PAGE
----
Materials Science

By The Editors / November / December 2000
October 24th, 2007

Baltasar Mena ’73 Ph.D.

Sometimes in science pure research and practical need come together to create a much-needed breakthrough. Such is the work of Baltasar Mena, a professor at the National University of Mexico whose work in fluid and granular physics has already had a profound effect on feeding the Third World.

Mena is the inventor of the solar hexagonal silo, an unusually efficient type of storage facility that radically reduces spoilage of food grains. Experts say Mena’s silo, which is used extensively in several countries, saves billions of dollars a year in post-harvest losses. Mena has also designed a low-cost, smaller-capacity version. For his work he has won Mexico’s highest award, the National Prize of Arts and Sciences.

Gordon Kidd Teal ’31 Ph.D.

The modern electronics era began in the late 1940s with William Shockley’s invention of the transistor. But it wasn’t truly launched until Gordon Teal developed the materials to make transistors cheap, efficient, and easy to manufacture. His contribution, he once said, “was as important to the transistor as removing the last traces of gases from the vacuum tube.”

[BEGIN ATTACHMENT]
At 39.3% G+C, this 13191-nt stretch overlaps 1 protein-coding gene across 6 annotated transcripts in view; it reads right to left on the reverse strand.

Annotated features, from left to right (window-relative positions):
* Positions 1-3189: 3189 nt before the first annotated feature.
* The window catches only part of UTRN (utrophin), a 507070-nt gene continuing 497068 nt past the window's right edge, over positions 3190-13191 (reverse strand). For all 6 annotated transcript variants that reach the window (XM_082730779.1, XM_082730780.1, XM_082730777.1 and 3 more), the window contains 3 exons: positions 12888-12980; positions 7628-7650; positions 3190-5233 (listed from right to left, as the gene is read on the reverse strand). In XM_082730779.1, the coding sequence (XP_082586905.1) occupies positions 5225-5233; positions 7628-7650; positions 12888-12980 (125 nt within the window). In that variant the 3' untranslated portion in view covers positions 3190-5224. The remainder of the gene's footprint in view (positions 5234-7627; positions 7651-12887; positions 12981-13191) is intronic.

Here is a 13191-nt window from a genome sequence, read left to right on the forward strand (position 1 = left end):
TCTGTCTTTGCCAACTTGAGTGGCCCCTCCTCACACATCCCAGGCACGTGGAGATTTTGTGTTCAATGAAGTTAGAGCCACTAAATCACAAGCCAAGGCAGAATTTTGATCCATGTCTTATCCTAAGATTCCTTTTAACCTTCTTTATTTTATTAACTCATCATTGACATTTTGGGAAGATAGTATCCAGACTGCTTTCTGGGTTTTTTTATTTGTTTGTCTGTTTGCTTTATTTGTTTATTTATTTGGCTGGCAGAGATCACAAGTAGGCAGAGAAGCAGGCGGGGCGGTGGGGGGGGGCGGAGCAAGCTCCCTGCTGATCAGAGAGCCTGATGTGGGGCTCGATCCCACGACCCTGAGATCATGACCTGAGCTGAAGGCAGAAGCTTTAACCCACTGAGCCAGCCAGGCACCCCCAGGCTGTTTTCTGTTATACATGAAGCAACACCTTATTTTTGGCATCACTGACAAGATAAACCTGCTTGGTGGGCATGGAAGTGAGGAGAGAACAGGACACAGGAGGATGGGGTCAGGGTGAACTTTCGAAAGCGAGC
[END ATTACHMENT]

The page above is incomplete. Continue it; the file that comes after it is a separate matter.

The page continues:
At Brown, Teal studied under chemistry professor Charles Kraus, who introduced him to the semimetallic element germanium, which at the time was chemically interesting but without practical value. Nevertheless, when Teal went to work at Bell Laboratories—where Shockley and his team were doing their historic research—Teal took what he described as “a continuing personal sentimental attachment for germanium” and successfully set about applying Shockley’s findings. In 1950 he figured out how to produce an ingot of germanium in such a way that it in effect miniaturized transistors and made their manufacture practicable.

But Teal’s most important breakthrough came after he moved to a new company called Texas Instruments in 1953, where he successfully led an effort to make transistors out of pure silicon, a material that was much cheaper than germanium to produce. Thanks to Teal’s work, the name Texas Instruments became synonymous with transistors, making the company one of the early giants of the high-tech industry.

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November / December 2000